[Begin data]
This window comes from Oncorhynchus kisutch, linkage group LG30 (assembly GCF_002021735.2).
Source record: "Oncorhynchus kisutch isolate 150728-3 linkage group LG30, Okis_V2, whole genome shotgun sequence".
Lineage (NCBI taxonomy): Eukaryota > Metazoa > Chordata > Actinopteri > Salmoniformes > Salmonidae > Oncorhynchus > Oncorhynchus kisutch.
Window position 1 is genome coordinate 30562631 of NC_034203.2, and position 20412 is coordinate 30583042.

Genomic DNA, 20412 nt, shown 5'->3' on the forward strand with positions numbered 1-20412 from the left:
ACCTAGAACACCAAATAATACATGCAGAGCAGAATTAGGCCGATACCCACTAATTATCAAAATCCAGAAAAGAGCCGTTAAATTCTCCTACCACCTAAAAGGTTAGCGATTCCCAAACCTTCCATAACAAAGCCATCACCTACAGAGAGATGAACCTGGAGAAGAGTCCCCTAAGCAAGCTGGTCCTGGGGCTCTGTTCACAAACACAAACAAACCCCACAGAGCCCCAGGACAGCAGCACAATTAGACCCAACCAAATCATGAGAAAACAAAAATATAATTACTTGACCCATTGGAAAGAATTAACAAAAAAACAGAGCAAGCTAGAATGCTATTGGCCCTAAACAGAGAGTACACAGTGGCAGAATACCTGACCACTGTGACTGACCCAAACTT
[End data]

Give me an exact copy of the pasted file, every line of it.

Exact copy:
This window comes from Oncorhynchus kisutch, linkage group LG30 (assembly GCF_002021735.2).
Source record: "Oncorhynchus kisutch isolate 150728-3 linkage group LG30, Okis_V2, whole genome shotgun sequence".
Lineage (NCBI taxonomy): Eukaryota > Metazoa > Chordata > Actinopteri > Salmoniformes > Salmonidae > Oncorhynchus > Oncorhynchus kisutch.
Window position 1 is genome coordinate 30562631 of NC_034203.2, and position 20412 is coordinate 30583042.

Genomic DNA, 20412 nt, shown 5'->3' on the forward strand with positions numbered 1-20412 from the left:
ACCTAGAACACCAAATAATACATGCAGAGCAGAATTAGGCCGATACCCACTAATTATCAAAATCCAGAAAAGAGCCGTTAAATTCTCCTACCACCTAAAAGGTTAGCGATTCCCAAACCTTCCATAACAAAGCCATCACCTACAGAGAGATGAACCTGGAGAAGAGTCCCCTAAGCAAGCTGGTCCTGGGGCTCTGTTCACAAACACAAACAAACCCCACAGAGCCCCAGGACAGCAGCACAATTAGACCCAACCAAATCATGAGAAAACAAAAATATAATTACTTGACCCATTGGAAAGAATTAACAAAAAAACAGAGCAAGCTAGAATGCTATTGGCCCTAAACAGAGAGTACACAGTGGCAGAATACCTGACCACTGTGACTGACCCAAACTT